E-waste, the polite term for electronic goods that have lived their useful life, is becoming a nightmare for India and other countries.Young ragpickers sifting through rubbish are an oft-paraded image of India’s chronic poverty, but scavengers—especially children—face new hazards picking apart old computers as part of the growing e-waste “industry.” E-waste, already extremely dangerous (certain components contain hazardous materials, depending on their condition and density), becomes more lethal as it piles up. This hazard threatens not only humans or the immediate environment, but the larger space that we live in as well. Discarded electronics—computers, televisions, VCRs, stereos, copiers, fax machines, electric lamps, cell phones, audio equipment and batteries—if improperly disposed leach lead and other substances into the soil and groundwater. If done as per standardised procedures, these products can be reused, refurbished, or recycled so that they are less harmful to the ecosystem. Unfortunately, in a country that is forever balancing Poverty with Safety, they are not. The question is, can this ever be done and if not, what then?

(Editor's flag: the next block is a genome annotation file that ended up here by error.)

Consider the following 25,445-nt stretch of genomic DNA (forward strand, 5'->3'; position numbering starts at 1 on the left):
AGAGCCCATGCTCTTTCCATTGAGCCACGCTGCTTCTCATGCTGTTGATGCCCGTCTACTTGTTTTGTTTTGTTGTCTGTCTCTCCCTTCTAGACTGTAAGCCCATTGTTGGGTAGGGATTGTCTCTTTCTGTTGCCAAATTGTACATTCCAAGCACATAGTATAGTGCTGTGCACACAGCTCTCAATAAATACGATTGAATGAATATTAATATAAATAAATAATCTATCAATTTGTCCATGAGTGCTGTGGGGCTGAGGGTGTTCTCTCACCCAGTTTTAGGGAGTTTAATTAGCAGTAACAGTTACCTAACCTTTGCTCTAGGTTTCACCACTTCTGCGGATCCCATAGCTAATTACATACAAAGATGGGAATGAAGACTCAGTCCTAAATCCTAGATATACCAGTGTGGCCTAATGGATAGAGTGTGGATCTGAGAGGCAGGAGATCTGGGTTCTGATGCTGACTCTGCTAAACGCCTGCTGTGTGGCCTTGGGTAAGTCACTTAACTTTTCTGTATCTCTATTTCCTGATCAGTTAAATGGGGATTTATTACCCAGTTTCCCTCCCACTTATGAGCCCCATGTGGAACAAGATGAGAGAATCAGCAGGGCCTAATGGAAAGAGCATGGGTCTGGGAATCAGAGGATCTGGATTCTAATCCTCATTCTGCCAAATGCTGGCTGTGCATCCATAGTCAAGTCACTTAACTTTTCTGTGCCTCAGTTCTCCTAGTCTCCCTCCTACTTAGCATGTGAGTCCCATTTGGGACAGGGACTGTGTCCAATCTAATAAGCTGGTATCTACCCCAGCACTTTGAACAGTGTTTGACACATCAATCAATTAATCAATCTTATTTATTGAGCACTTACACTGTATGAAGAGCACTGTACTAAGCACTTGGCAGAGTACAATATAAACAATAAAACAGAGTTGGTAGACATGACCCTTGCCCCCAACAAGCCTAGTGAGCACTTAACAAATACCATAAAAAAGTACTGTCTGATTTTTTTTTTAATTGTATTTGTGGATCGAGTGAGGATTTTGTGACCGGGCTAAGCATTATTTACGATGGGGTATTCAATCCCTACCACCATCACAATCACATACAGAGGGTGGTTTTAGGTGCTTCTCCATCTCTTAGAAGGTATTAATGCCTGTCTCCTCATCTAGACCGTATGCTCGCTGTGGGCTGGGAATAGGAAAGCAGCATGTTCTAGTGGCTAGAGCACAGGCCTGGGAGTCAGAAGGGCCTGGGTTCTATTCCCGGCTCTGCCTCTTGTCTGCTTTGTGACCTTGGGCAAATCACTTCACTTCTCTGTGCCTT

Asif—aged about seven—spends his days dismantling electronic equipment in a tiny, dimly-lit unit in the eastern periphery of New Delhi along with six other boys. “My work is to pick out these small black boxes,” he says, fingers deftly prising out integrated circuits from the pile of computers stacked high beside him. His elder brother Salim, at 12, is also hard at work, extracting tiny transistors and capacitors from wire boards. The brothers, who decline to reveal how much they earn a day, say they are kept frantically busy as increasing numbers of computers, printers and other electronic goods are discarded by offices and homes. Of course, the idiot would ask what they’re doing out of school, but it’s not too hard to answer that—it fetches them money, which school will not, at least till they get a “job.”